Indra is invoked alone in roughly one-fourth of the RV hymns, far more than any other deity, because he is the Vedic people's favorite national god. On the physical level, he is more anthropomorphic and invested in mythological imagery than any other member of the pantheon.
Pass on the Karma!
Multiply the positivity, through the Sanatan
He is primarily a thunder god who defeats the demons of drought and darkness and frees the waters or wings the light. He is also the god of battle, assisting the victorious Aryan in defeating his aboriginal foes.
His physical characteristics, such as his body and head, are frequently mentioned after he has drunk Soma; he agitates his jaws and beard; and his belly is frequently mentioned in connection with his great powers of drinking Soma. Being tawny (hári) in colour, he is also tawny-haired and tawny-bearded. His arms are frequently mentioned because they wield the thunderbolt (vájra), which is his exclusive weapon and represents the lightning strike in legend. Tvastr crafted this bolt for him, which was made of iron (ayasá), golden, tawny, sharp, and many-pointed, and was sometimes referred to as a stone or rock. Several vájra epithets, compounds, or derivatives, such as vájra-bahu with the bolt in his arm and vajrn wielder of the bolt, are almost always applied to him. He is sometimes described as being armed with a bow and arrows, as well as a hook (ankusá).
He is a car-fighter (rathesthá), with a golden car drawn by two tawny steeds (hári). The divine artificers, the Rbhus, created both his car and his steeds. Because Indra is more addicted to Soma than any of the other gods, he is known as the 'Soma-drinker' (Somapá). This beverage stimulates him to carry out his warlike deeds; for example, he is said to have drunk three lakes of Soma before slaughtering Vrtra. One entire hymn (x. 119) is a monologue in which Indra, drunk on Soma, boasts of his greatness and might.
Indra is frequently mentioned as having been born, and two entire hymns are dedicated to the subject. His father, like Agni's, appears to be Dyaus, but other passages imply that he is Tvastr, the artificer among the gods. Indra's twin brother is Agni, and Pusan (vi. 54) is also his brother. Indrani, his wife, is frequently mentioned. Indra is linked to a number of other deities. His main allies are the Maruts (i. 85), who constantly assist him in his conflicts. As a result, he is known by the epithet Martvant, which is accompanied by the Maruts. Agni is the god most frequently associated with him as a dual divinity. Indra is also frequently associated with Varuna (vii. 86) and Vayu, the god of the wind, and less frequently with Soma (viii. 48), Brhaspati (iv. 50), Pusan, and Visnu.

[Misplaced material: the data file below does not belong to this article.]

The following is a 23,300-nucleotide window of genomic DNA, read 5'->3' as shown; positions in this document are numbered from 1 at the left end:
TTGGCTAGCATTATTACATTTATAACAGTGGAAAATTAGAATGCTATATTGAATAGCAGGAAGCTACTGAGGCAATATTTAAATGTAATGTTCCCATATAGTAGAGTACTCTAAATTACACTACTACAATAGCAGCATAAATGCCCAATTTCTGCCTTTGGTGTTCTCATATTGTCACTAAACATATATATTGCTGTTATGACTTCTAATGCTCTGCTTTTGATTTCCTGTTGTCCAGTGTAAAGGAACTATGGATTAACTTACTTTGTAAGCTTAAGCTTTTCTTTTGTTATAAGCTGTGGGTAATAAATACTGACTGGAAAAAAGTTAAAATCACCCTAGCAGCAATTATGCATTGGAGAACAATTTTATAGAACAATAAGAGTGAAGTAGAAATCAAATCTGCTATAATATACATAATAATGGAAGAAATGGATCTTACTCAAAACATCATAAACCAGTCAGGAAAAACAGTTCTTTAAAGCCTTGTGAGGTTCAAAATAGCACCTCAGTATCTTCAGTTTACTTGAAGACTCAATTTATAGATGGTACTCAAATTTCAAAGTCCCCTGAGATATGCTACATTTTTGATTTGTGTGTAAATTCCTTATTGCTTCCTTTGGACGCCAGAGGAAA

Because Indra is enormous in size, it is said that he would be equal to the earth even if it were ten times its current size. His greatness and power are constantly emphasised: neither gods nor men have reached the pinnacle of his power, and there is no one like him among the gods. Thus, he is known by many names, including sákrá and sácivant mighty, sácipáti lord of might, and satákratu having a hundred powers.
The fundamental myth underlying his nature is described with extreme frequency and variation. Exhilarated by Soma and usually accompanied by the Maruts, he attacks the chief demon of drought, Vrtra, but also the serpent (áhi). When the great battle begins, Heaven and Earth tremble. Vrtra, who encompasses the waters, is shattered by his bolt, earning him the exclusive moniker apsu-jit, or conqueror of the waters. As a result of the ongoing conflict, he pierces the mountain and frees the waters that have been imprisoned like imprisoned cows. The physical elements of conflict are almost always the bolt, the mountain, the waters or rivers, while lightning, thunder, cloud, and rain are rarely directly named. The waters are frequently terrestrial, but they are also frequently aerial and celestial.
The clouds are mountains (párvata, gir), on which the demons lie or dwell, or from which Indra castes them, or to which he cleaves in order to release the waters. Or the cloud is a rock (ádri) that encompasses and releases the cows (as the waters are sometimes called). Clouds appear as cows because they contain the waters; they are also known as udder (dhar), spring (tsa), cask (kávandha), and pail (kósa). Furthermore, the clouds appear as the aerial demons' fortresses (pras), described as moving, autumnal, made of iron or stone, and 90, 99, or 100 in number. Indra shatters them, earning him the moniker "fort-destroyer" (parbhd).